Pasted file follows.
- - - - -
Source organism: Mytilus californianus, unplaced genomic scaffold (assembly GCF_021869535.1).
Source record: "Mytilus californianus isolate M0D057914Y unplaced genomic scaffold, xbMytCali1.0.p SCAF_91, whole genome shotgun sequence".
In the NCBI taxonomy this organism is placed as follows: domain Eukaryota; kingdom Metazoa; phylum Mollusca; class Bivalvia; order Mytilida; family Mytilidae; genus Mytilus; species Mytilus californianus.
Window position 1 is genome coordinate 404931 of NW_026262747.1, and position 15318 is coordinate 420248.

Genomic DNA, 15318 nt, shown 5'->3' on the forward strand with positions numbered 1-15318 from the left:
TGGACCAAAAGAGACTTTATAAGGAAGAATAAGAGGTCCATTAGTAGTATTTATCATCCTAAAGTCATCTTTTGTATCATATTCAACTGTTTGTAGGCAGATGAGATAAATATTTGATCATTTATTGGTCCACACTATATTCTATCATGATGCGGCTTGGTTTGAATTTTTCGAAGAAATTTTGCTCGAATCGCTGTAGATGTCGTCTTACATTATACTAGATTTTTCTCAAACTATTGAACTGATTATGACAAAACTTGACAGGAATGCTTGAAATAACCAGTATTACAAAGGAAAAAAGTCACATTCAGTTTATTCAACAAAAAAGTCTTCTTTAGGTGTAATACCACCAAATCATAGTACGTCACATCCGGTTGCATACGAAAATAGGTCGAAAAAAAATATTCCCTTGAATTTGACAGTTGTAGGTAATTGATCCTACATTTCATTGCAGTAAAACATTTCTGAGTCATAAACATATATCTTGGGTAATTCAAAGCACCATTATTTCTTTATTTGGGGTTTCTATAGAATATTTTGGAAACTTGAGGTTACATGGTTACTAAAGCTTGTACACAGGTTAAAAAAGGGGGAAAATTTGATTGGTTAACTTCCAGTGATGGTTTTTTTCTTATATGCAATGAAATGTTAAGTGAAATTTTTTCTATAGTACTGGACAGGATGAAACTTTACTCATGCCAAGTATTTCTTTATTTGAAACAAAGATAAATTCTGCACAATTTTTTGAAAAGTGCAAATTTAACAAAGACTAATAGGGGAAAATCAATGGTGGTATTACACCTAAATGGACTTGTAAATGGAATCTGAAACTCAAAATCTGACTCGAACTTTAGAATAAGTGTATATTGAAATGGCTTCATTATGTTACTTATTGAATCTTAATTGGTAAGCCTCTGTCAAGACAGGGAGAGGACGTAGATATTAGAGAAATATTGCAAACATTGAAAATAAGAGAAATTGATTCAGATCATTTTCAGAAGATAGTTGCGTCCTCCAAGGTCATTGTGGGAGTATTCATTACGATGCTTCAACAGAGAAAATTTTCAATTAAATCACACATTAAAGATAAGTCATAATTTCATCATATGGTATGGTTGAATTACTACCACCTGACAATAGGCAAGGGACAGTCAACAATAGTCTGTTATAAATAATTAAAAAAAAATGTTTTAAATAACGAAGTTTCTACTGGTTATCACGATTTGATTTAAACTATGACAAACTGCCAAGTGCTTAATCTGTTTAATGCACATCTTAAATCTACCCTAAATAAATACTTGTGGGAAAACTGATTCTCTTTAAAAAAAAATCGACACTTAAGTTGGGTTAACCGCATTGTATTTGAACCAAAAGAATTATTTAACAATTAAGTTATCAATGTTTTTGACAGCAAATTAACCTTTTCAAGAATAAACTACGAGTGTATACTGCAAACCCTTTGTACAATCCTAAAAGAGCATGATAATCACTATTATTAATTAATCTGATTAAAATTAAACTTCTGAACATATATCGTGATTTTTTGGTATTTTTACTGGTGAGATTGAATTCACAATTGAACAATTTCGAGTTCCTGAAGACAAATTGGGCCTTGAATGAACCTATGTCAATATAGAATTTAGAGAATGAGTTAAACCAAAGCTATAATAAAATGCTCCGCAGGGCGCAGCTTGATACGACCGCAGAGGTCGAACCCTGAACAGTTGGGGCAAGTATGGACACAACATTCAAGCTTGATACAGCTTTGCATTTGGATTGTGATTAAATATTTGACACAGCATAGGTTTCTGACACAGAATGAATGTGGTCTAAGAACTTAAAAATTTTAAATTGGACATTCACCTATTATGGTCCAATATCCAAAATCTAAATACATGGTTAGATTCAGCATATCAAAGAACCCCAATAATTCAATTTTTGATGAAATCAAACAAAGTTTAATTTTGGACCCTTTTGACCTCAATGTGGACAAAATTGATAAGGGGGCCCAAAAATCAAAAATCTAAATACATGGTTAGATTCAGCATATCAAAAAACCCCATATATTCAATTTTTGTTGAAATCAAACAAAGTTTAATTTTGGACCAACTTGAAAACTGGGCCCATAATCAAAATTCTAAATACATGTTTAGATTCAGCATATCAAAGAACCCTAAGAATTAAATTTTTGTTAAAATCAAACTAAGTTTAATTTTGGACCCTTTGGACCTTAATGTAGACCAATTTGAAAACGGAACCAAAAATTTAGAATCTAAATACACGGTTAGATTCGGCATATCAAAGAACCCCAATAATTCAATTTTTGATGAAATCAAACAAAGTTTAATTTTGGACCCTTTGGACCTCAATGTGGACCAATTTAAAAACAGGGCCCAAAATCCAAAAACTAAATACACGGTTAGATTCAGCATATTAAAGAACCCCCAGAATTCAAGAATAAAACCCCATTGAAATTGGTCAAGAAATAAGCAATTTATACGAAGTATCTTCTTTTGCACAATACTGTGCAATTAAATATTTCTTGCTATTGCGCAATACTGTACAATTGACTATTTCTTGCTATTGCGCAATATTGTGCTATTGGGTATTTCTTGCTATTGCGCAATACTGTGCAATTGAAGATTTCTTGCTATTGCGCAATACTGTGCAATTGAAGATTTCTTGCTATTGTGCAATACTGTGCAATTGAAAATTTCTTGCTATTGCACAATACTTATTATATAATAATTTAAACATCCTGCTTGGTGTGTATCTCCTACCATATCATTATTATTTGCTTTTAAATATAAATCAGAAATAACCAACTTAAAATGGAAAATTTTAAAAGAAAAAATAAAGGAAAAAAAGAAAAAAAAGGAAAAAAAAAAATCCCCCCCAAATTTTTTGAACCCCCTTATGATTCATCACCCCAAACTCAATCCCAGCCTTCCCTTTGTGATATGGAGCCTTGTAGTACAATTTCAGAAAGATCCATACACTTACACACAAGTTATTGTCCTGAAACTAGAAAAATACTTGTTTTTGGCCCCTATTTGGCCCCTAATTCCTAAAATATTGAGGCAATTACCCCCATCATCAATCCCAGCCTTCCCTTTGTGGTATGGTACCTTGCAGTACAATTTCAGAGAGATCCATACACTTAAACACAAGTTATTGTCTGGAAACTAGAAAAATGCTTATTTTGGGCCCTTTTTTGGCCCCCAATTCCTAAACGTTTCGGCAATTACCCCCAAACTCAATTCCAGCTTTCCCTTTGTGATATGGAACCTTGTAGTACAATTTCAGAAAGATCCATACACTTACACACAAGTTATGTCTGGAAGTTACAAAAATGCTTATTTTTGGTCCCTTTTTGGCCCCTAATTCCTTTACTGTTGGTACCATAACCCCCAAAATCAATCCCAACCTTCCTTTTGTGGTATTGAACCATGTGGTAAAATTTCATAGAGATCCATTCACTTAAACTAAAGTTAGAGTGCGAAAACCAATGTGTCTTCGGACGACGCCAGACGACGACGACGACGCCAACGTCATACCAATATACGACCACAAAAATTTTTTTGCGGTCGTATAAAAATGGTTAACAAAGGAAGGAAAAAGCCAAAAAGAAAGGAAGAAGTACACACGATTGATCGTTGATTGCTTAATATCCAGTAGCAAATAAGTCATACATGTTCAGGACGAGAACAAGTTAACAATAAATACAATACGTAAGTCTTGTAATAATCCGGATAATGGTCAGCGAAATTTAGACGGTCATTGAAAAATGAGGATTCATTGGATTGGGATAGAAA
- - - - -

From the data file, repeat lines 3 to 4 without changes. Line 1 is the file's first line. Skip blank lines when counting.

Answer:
In the NCBI taxonomy this organism is placed as follows: domain Eukaryota; kingdom Metazoa; phylum Mollusca; class Bivalvia; order Mytilida; family Mytilidae; genus Mytilus; species Mytilus californianus.
Window position 1 is genome coordinate 404931 of NW_026262747.1, and position 15318 is coordinate 420248.